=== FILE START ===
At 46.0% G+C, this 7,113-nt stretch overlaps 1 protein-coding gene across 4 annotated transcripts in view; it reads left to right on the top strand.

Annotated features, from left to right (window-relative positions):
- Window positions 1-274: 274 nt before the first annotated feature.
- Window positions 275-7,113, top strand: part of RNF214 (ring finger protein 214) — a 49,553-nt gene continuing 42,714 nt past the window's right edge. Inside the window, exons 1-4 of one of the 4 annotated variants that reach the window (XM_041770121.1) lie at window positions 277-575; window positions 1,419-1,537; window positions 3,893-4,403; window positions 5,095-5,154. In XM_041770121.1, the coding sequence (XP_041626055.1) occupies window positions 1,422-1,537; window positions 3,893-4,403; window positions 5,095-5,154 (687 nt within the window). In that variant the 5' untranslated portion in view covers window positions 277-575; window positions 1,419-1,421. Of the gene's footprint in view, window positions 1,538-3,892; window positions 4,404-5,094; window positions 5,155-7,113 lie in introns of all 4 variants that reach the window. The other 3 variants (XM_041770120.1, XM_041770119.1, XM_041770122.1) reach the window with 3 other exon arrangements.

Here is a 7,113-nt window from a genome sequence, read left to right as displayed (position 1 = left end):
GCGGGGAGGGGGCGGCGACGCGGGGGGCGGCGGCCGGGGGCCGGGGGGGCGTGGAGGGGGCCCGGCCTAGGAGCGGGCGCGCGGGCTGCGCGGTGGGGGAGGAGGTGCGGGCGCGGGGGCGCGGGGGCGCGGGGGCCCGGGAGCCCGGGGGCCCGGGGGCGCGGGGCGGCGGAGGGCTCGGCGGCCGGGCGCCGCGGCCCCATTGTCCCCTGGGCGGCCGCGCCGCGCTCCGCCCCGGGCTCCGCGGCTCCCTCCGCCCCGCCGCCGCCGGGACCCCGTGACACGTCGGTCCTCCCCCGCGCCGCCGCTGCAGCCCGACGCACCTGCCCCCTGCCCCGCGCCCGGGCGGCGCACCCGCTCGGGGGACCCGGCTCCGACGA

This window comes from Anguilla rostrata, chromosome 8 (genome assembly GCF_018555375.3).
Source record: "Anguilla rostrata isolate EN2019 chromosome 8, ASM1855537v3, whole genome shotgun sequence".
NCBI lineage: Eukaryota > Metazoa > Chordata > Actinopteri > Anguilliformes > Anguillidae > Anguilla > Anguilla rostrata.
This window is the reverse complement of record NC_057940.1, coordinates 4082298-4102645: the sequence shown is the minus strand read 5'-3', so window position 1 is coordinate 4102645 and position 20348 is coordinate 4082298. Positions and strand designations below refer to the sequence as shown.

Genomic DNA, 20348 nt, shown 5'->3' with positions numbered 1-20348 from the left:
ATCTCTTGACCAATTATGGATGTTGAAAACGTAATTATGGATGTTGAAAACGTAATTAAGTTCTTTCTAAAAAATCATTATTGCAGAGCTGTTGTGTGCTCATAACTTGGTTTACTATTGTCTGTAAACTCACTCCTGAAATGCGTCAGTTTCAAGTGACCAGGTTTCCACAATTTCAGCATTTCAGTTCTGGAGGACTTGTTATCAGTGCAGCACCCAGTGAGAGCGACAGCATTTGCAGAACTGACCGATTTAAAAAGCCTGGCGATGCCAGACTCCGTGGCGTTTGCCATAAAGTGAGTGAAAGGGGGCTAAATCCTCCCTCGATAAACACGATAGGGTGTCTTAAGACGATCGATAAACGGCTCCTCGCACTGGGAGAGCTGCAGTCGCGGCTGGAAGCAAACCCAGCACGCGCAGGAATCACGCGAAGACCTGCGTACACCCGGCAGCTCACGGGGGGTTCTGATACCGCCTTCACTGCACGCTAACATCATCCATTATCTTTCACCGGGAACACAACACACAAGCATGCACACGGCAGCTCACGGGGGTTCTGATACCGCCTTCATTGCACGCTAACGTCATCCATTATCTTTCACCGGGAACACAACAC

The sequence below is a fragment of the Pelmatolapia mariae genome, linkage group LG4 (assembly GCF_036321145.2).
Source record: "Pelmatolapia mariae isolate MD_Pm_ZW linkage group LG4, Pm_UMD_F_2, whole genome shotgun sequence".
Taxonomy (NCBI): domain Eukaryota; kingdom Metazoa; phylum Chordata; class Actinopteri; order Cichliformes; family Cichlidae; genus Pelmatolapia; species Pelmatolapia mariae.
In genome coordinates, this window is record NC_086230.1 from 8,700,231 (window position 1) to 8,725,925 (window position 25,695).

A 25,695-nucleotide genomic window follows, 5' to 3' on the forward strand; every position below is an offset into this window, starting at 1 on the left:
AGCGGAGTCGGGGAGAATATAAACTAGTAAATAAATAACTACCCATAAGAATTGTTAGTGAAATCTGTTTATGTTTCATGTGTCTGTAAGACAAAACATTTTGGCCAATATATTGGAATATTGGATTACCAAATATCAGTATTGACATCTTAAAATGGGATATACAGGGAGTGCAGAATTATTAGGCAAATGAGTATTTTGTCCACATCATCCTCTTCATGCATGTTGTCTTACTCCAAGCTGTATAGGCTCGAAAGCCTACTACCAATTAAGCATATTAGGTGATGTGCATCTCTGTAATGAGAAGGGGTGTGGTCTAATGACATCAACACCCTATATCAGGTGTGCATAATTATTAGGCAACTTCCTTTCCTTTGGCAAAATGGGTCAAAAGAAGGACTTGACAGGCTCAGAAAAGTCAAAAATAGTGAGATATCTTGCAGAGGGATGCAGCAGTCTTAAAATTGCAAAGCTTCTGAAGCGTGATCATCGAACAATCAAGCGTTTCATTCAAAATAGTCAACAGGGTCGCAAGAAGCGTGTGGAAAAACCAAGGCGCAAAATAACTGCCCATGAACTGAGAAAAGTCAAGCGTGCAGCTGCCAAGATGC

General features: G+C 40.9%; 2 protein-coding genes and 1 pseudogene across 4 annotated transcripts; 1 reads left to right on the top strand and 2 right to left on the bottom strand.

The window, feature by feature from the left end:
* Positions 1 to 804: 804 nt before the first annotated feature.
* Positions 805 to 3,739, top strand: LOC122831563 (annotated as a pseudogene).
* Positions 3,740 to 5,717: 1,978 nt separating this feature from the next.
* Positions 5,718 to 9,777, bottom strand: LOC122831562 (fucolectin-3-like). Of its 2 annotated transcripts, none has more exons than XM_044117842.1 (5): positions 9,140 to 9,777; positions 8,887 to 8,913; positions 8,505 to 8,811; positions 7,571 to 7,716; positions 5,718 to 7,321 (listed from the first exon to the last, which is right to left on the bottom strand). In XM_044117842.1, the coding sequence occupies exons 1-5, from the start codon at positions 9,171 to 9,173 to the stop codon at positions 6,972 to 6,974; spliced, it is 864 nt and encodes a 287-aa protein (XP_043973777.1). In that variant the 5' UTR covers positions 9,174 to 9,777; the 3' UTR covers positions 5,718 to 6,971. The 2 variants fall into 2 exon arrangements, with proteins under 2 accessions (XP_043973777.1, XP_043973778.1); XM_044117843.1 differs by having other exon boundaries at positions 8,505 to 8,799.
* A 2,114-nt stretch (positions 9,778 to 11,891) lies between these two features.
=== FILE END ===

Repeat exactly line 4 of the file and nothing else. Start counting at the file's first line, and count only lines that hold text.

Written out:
- Window positions 275-7,113, top strand: part of RNF214 (ring finger protein 214) — a 49,553-nt gene continuing 42,714 nt past the window's right edge. Inside the window, exons 1-4 of one of the 4 annotated variants that reach the window (XM_041770121.1) lie at window positions 277-575; window positions 1,419-1,537; window positions 3,893-4,403; window positions 5,095-5,154. In XM_041770121.1, the coding sequence (XP_041626055.1) occupies window positions 1,422-1,537; window positions 3,893-4,403; window positions 5,095-5,154 (687 nt within the window). In that variant the 5' untranslated portion in view covers window positions 277-575; window positions 1,419-1,421. Of the gene's footprint in view, window positions 1,538-3,892; window positions 4,404-5,094; window positions 5,155-7,113 lie in introns of all 4 variants that reach the window. The other 3 variants (XM_041770120.1, XM_041770119.1, XM_041770122.1) reach the window with 3 other exon arrangements.